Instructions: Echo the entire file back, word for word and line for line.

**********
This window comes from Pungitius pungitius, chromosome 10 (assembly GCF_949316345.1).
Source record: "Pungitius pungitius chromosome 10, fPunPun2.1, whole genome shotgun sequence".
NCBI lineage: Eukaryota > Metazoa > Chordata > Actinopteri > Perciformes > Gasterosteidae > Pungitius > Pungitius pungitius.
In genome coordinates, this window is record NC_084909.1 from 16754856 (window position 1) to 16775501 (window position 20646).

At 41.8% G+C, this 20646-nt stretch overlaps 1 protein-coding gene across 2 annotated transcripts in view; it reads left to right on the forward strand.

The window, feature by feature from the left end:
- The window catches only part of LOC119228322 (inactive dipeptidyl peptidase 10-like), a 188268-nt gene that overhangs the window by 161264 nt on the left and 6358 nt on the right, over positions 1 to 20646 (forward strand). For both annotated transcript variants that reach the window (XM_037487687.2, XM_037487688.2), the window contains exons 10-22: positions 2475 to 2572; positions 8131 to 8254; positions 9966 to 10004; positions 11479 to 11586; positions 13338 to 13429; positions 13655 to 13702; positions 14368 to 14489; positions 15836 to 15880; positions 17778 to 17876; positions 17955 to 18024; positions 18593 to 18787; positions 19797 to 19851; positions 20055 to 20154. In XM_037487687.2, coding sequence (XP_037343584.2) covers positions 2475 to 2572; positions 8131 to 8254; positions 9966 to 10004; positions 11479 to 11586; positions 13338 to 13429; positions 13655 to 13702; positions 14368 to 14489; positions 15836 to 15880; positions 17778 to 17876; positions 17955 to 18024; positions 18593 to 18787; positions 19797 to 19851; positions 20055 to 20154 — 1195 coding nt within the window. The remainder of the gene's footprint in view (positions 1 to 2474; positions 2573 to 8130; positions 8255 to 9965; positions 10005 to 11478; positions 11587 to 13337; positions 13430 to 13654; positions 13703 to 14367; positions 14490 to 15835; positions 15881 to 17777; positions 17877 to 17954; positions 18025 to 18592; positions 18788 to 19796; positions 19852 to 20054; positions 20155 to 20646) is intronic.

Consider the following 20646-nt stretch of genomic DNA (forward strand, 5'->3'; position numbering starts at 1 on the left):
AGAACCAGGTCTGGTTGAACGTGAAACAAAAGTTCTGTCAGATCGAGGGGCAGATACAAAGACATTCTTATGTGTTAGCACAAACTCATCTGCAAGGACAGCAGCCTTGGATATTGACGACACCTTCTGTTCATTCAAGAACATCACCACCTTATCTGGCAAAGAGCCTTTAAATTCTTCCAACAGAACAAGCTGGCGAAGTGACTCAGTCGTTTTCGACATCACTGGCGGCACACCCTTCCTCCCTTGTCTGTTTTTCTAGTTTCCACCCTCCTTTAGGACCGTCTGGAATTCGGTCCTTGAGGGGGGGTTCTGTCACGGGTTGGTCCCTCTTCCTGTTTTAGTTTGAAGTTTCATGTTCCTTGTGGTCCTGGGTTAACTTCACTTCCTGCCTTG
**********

This window comes from Pungitius pungitius, chromosome 10 (assembly GCF_949316345.1).
Source record: "Pungitius pungitius chromosome 10, fPunPun2.1, whole genome shotgun sequence".
NCBI lineage: Eukaryota > Metazoa > Chordata > Actinopteri > Perciformes > Gasterosteidae > Pungitius > Pungitius pungitius.
In genome coordinates, this window is record NC_084909.1 from 16754856 (window position 1) to 16775501 (window position 20646).

At 41.8% G+C, this 20646-nt stretch overlaps 1 protein-coding gene across 2 annotated transcripts in view; it reads left to right on the forward strand.

The window, feature by feature from the left end:
- The window catches only part of LOC119228322 (inactive dipeptidyl peptidase 10-like), a 188268-nt gene that overhangs the window by 161264 nt on the left and 6358 nt on the right, over positions 1 to 20646 (forward strand). For both annotated transcript variants that reach the window (XM_037487687.2, XM_037487688.2), the window contains exons 10-22: positions 2475 to 2572; positions 8131 to 8254; positions 9966 to 10004; positions 11479 to 11586; positions 13338 to 13429; positions 13655 to 13702; positions 14368 to 14489; positions 15836 to 15880; positions 17778 to 17876; positions 17955 to 18024; positions 18593 to 18787; positions 19797 to 19851; positions 20055 to 20154. In XM_037487687.2, coding sequence (XP_037343584.2) covers positions 2475 to 2572; positions 8131 to 8254; positions 9966 to 10004; positions 11479 to 11586; positions 13338 to 13429; positions 13655 to 13702; positions 14368 to 14489; positions 15836 to 15880; positions 17778 to 17876; positions 17955 to 18024; positions 18593 to 18787; positions 19797 to 19851; positions 20055 to 20154 — 1195 coding nt within the window. The remainder of the gene's footprint in view (positions 1 to 2474; positions 2573 to 8130; positions 8255 to 9965; positions 10005 to 11478; positions 11587 to 13337; positions 13430 to 13654; positions 13703 to 14367; positions 14490 to 15835; positions 15881 to 17777; positions 17877 to 17954; positions 18025 to 18592; positions 18788 to 19796; positions 19852 to 20054; positions 20155 to 20646) is intronic.

Consider the following 20646-nt stretch of genomic DNA (forward strand, 5'->3'; position numbering starts at 1 on the left):
AGAACCAGGTCTGGTTGAACGTGAAACAAAAGTTCTGTCAGATCGAGGGGCAGATACAAAGACATTCTTATGTGTTAGCACAAACTCATCTGCAAGGACAGCAGCCTTGGATATTGACGACACCTTCTGTTCATTCAAGAACATCACCACCTTATCTGGCAAAGAGCCTTTAAATTCTTCCAACAGAACAAGCTGGCGAAGTGACTCAGTCGTTTTCGACATCACTGGCGGCACACCCTTCCTCCCTTGTCTGTTTTTCTAGTTTCCACCCTCCTTTAGGACCGTCTGGAATTCGGTCCTTGAGGGGGGGTTCTGTCACGGGTTGGTCCCTCTTCCTGTTTTAGTTTGAAGTTTCATGTTCCTTGTGGTCCTGGGTTAACTTCACTTCCTGCCTTG